G. D. S. Roberts

"talerddig"
(REAL NAME)
 
Helpful votes received on reviews: 91% (115 of 126)
Location: Northampton, UK
 

Reviews

Top Reviewer Ranking: 271,306 - Total Helpful Votes: 115 of 126
The Deadly Tablet: The Abermule Railway Disaster o&hellip by David Burkhill-Howarth
I have read both books by the late Mr Nock and the late Mr Burkhill-Howarth and I must admit I found both relevant. Given Mr Nock's long-standing essay on the subject, it would be difficult not to cover the same ground. What I like about Mr Burkhill-Howarth's book is that it goes into greater depth about the subject, it brings to life the humanity of the tagedy. it creates the atmosphere, you feel you are there. I also found it explained the tablet scenario a bit better, as we are not all experts in railway practice and the whole situation was confusing - both then and to the lay person, now. An essential addition to historical research
Shieldmaiden by Marianne Whiting
Shieldmaiden by Marianne Whiting
5.0 out of 5 stars A real Saga, 10 Mar 2013
I took to this novel quite easily, and found it quite fascinating. It's not a setting that I would normally read or know too much about. However, the plot illuminates my path and at no point did I feel confused in the process. I felt that i wanted Sigrid to overcome her trials, I wanted her to succeed. i wanted to know what happens and I want to know what happens next. that's a recommendation in itself!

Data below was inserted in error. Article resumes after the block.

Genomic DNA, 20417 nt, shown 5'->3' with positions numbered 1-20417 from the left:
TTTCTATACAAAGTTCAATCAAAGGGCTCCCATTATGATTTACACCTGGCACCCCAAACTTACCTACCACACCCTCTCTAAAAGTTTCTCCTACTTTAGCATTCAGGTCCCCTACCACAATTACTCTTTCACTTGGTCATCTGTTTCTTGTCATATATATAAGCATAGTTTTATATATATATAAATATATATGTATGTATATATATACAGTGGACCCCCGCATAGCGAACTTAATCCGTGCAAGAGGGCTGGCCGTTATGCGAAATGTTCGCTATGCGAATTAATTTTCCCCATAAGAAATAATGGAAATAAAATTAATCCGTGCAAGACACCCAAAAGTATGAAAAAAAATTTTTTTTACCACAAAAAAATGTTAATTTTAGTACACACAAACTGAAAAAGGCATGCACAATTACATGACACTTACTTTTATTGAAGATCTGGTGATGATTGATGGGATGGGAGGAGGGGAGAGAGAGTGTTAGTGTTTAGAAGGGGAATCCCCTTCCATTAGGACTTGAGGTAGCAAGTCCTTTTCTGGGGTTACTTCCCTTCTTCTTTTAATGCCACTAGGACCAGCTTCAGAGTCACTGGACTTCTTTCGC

The Last Fighting Tommy:  The Life of Harry Patch,&hellip by Harry Patch
100 of 102 people found the following review helpful
I had seen Harry interviewed on TV, as the world suddenly became aware that the old WW1 soldiers were fading away. He stood out from the rest as being sharp, witty and engaging. I felt I could listen to him all day.
As soon as I heard this book had been printed, I rushed to get a copy and can say I was not disappointed. In fact, it is more than I expected. You expect the focus to concentrate on the Great War. that's what Harry is famous for now, after all.
What we get instead is an enlightening snapshot of Harry's life. The same sharpness and witty style that I remember from the interview, with historical notes from Richard van Emden. Not only that, the anecdotes open up with such… Read more

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